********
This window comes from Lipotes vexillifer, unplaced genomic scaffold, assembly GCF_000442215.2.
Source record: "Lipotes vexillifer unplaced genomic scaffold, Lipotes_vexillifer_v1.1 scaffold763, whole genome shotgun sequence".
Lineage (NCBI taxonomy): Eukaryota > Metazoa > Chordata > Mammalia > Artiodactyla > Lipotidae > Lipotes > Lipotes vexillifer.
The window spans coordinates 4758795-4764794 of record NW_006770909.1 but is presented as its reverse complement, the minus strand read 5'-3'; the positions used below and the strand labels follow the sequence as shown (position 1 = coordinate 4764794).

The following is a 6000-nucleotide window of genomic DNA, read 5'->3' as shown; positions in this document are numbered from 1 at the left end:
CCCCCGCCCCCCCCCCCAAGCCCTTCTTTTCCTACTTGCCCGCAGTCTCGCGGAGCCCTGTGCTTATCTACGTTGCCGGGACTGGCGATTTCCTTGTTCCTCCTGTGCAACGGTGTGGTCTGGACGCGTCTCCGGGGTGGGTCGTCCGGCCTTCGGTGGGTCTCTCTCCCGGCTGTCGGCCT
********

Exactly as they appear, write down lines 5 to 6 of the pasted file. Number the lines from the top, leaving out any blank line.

The following is a 6000-nucleotide window of genomic DNA, read 5'->3' as shown; positions in this document are numbered from 1 at the left end:
CCCCCGCCCCCCCCCCCAAGCCCTTCTTTTCCTACTTGCCCGCAGTCTCGCGGAGCCCTGTGCTTATCTACGTTGCCGGGACTGGCGATTTCCTTGTTCCTCCTGTGCAACGGTGTGGTCTGGACGCGTCTCCGGGGTGGGTCGTCCGGCCTTCGGTGGGTCTCTCTCCCGGCTGTCGGCCT